|Review by Tony Pacitti|
Writer: J. W. Rinzler
Artist: Mike Mayhew
Colorist: Rain Beredo, Brad Anderson
Cover Artist: Nick Runge
Published by Dark Horse Comics
It’s an interesting time to be a Star Wars fan.
The brain trust at Disney/Lucasfilm have declared that one era of looking back has ended and another has begun.
Goodbye prequels, hello nostalgia.
Episode VII is science-fiction-fact. Rumors abound that all of the OT OG’s are coming back, whether you want them to or not, and in a move that must have Kodak excited it’s going to be shot on film.
The Clone Wars was cancelled and replaced almost immediately with the upcoming Rebels—formerly code-named “Star Wars—Relax Old Nerds: We get it!”—set firmly in the era of Star Wars that your bitter uncles prefer.
Cautious curiosity is the way to approach all new projects as far as I’m concerned, yet of all of the new announcements, tie-ins, cross-promotions or flat out nostalgia-grabbing exploitations on the horizon, the one thing I’ve been genuinely intrigued by is Dark Horse’s new mini-series The Star Wars.
Based off of Lucas’ original first draft of what eventually became Star Wars and scripted by J.W. Rinzler, that archive scouring mad man behind the unbelievably hefty and crucial Making of Star Wars/The Empire Strikes Back tomes, The Star Wars looks back not to tell the story of characters we know from before we knew them, but to tell an alternate universe “What if…” story about the Starkiller family and a Luke Skywalker like you’ve never seen him.
Artist Mike Mayhew brings the galaxy to life in ways that fans who have drooled over the late Ralph McQuarrie’s paintings have only dreamed of. The Starkiller clan is instantly recognizable to anyone who has ever flipped through McQuarrie’s work, as are certain ships and on the whole the world reflects that perfect balance between concept art and the final set and costume design as scene in the first two films.
There is a lot of familiar blended with a lot of strange and new. There is a Luke Skywalker, but here he’s filling the Ben Kenobi role. There is a Princess Leia, but here she’s much more of a vulnerable teen than the spunky senator we know and love. Darth Vader is exactly as you remember him from the neck down, but in the place of his iconic helmet is a handsome, square jawed Nazi looking villain with red Sithy eyes, and the Emperor looks like a cross between Ming the Merciless and Sinestro.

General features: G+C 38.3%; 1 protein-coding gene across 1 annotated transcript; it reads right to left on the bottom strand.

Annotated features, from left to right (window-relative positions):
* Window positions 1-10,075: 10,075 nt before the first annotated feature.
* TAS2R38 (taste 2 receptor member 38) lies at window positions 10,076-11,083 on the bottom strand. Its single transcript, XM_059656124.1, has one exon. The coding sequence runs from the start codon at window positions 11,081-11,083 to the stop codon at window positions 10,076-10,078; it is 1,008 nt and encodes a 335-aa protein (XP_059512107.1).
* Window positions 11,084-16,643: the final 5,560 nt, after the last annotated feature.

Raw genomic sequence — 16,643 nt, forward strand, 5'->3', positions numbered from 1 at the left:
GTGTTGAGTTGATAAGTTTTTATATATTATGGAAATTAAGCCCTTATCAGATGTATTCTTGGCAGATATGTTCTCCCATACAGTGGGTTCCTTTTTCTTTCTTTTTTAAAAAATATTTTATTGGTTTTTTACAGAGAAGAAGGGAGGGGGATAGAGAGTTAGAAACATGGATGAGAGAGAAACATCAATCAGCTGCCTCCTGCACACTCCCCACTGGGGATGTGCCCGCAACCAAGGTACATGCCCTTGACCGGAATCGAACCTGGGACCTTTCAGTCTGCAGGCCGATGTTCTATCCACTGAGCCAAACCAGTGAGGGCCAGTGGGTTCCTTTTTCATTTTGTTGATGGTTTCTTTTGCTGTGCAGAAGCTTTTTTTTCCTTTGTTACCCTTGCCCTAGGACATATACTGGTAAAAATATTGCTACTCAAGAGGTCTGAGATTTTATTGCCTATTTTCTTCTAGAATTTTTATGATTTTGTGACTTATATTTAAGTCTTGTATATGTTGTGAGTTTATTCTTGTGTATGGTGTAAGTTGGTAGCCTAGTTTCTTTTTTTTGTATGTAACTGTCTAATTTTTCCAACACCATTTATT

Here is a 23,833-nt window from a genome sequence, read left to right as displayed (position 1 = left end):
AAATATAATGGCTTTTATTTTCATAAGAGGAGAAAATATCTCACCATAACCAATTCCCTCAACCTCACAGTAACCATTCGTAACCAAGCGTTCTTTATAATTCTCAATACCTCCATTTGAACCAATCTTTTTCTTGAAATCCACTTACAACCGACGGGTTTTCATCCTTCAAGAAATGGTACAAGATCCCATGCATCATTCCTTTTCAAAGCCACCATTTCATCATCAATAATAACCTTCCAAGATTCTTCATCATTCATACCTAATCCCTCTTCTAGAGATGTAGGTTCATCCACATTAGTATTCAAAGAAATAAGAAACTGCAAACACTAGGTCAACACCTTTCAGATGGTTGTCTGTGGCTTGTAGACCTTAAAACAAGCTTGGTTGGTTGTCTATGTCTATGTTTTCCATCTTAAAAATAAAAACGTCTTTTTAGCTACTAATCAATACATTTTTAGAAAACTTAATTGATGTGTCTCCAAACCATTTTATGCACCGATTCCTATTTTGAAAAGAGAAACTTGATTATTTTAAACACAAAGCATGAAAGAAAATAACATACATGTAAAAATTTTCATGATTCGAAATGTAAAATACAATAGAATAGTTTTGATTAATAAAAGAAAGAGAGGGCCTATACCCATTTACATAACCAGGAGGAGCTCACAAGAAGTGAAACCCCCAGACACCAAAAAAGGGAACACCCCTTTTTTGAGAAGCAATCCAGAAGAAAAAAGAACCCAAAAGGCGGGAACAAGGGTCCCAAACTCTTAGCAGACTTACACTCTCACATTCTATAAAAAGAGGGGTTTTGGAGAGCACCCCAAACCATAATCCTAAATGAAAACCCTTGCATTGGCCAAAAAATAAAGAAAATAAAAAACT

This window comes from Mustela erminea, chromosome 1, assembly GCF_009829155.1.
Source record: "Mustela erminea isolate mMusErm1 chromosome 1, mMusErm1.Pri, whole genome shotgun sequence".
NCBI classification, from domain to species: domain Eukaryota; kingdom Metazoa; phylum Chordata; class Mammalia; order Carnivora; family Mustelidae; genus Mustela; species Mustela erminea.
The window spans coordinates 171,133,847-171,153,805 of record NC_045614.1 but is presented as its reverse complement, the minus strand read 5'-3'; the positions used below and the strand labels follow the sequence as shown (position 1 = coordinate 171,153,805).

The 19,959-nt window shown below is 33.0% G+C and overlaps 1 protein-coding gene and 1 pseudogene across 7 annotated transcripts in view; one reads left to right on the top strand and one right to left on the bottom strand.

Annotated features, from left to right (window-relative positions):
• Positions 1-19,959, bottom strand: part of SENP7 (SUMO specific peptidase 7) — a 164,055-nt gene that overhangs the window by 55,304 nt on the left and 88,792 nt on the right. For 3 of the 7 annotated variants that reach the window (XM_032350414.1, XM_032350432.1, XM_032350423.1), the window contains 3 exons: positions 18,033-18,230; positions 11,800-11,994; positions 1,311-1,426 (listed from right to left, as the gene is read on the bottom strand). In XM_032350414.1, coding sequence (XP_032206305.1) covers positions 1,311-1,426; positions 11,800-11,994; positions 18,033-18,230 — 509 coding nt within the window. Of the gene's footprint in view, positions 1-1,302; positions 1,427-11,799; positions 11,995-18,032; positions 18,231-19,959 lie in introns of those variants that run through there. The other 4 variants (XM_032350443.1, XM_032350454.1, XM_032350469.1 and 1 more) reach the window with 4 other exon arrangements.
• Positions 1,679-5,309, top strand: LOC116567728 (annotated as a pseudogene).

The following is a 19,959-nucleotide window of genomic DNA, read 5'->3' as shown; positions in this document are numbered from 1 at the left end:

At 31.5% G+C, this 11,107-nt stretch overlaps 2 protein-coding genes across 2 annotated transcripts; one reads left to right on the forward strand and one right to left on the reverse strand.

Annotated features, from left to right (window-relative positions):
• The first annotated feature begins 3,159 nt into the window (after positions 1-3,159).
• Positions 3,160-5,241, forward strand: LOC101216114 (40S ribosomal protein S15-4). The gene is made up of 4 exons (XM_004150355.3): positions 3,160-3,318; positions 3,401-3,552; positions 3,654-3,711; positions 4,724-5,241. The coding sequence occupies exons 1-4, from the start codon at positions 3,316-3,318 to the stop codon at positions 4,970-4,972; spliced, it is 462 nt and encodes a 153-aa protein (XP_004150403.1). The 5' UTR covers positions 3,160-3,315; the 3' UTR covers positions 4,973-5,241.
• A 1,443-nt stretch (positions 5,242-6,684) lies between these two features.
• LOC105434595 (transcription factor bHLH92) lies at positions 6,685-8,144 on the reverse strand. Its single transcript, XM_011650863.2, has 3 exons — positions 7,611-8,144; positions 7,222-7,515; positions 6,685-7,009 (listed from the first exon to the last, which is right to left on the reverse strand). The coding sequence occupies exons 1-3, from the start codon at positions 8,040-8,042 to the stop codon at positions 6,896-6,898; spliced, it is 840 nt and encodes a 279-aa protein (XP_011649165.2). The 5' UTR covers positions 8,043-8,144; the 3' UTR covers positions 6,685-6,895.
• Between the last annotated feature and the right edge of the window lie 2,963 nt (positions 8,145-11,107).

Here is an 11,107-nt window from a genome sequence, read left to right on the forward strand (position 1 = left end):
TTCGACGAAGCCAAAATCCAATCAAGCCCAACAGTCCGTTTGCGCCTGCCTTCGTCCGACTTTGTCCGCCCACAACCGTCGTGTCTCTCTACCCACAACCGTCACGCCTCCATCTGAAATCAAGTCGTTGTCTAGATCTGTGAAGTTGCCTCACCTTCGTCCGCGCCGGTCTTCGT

There are talks of treaties and trade routes, a family is attacked and broken by an Empire and set on a journey to change the galaxy. A character is more machine than man. The Jedi are outlaws and have been all but wiped out and a large “comet or asteroid” heading towards a Rebel stronghold can only be one thing.
The story resembles key parts of The Phantom Menace, Revenge of the Sith, and A New Hope all scrambled up together.
Anyone who has read Rinzler’s The Making of Star Wars or seen early drafts of Lucas’ space opera will be familiar with a lot of the concepts in this comic. This comic is proof-positive that the original trilogy was built off of the more exciting plot points, leaving long winded, boring scraps to be stretched over the three prequels. This comic sells the idea of intergalactic politicking and trade debates so long as they’re mixed in with characters who are worth a damn and more driving action.
By using all the good stuff for episodes IV, V, and VI he left himself little to work with by the time he got around to making The Phantom Menace.
I’m not saying it’s a good excuse. I’m just saying.
Certain outside influences are hard to ignore now that we’re seeing his original idea fleshed out. The desert world from Dune obviously made the final cut, but the way politics work and a particularly Harkonen-like ugly really hit the Herbert influence home.
Again, the Ming the Merciless look to the Emperor is no accident since he was trying to ape the old serials from his youth. Other goodies include some subtle nods to unused or altered elements from the movie that did get made—a deleted scene human version of Jabba the Hutt complete with big goofy fur coat here, a Sith with mask that looks like it was straight out of feudal Japan there.
I haven’t expected anything from Star Wars in a long time, and certainly never thought that looking backwards was the way to go, but I guess they hadn’t been looking back far enough. It also helps that this isn’t canon. It’s simply playtime, a bit of make believe from someone who loves this stuff enough to know that there isn’t any harm in looking at how it could have been if only. It’s like pulling the curtain back on the wizard and finding something a bit unwieldy, sort of stuffy and too ambitious, but there’s greatness if it just focuses.
A New Hope was “Point B” and now someone’s trying to shed some light on “Point A.”